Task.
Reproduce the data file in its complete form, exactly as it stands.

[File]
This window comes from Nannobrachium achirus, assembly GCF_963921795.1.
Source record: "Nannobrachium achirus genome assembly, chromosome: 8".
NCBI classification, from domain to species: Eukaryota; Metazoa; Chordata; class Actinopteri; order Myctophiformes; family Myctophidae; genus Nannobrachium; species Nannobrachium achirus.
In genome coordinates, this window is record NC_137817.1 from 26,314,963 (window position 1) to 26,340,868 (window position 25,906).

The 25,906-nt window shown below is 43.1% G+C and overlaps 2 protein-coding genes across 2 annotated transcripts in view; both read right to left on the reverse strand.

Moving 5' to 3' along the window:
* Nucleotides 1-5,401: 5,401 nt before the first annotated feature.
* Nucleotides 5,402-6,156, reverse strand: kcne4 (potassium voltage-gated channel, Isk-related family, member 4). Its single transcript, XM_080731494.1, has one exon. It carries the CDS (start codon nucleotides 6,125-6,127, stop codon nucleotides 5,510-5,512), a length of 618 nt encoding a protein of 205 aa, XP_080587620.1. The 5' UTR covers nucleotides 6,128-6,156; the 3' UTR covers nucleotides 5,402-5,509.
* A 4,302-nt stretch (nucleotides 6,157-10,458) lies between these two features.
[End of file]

This window comes from Nannobrachium achirus, assembly GCF_963921795.1.
Source record: "Nannobrachium achirus genome assembly, chromosome: 8".
NCBI classification, from domain to species: Eukaryota; Metazoa; Chordata; class Actinopteri; order Myctophiformes; family Myctophidae; genus Nannobrachium; species Nannobrachium achirus.
In genome coordinates, this window is record NC_137817.1 from 26,314,963 (window position 1) to 26,340,868 (window position 25,906).

The 25,906-nt window shown below is 43.1% G+C and overlaps 2 protein-coding genes across 2 annotated transcripts in view; both read right to left on the reverse strand.

Moving 5' to 3' along the window:
* Nucleotides 1-5,401: 5,401 nt before the first annotated feature.
* Nucleotides 5,402-6,156, reverse strand: kcne4 (potassium voltage-gated channel, Isk-related family, member 4). Its single transcript, XM_080731494.1, has one exon. It carries the CDS (start codon nucleotides 6,125-6,127, stop codon nucleotides 5,510-5,512), a length of 618 nt encoding a protein of 205 aa, XP_080587620.1. The 5' UTR covers nucleotides 6,128-6,156; the 3' UTR covers nucleotides 5,402-5,509.
* A 4,302-nt stretch (nucleotides 6,157-10,458) lies between these two features.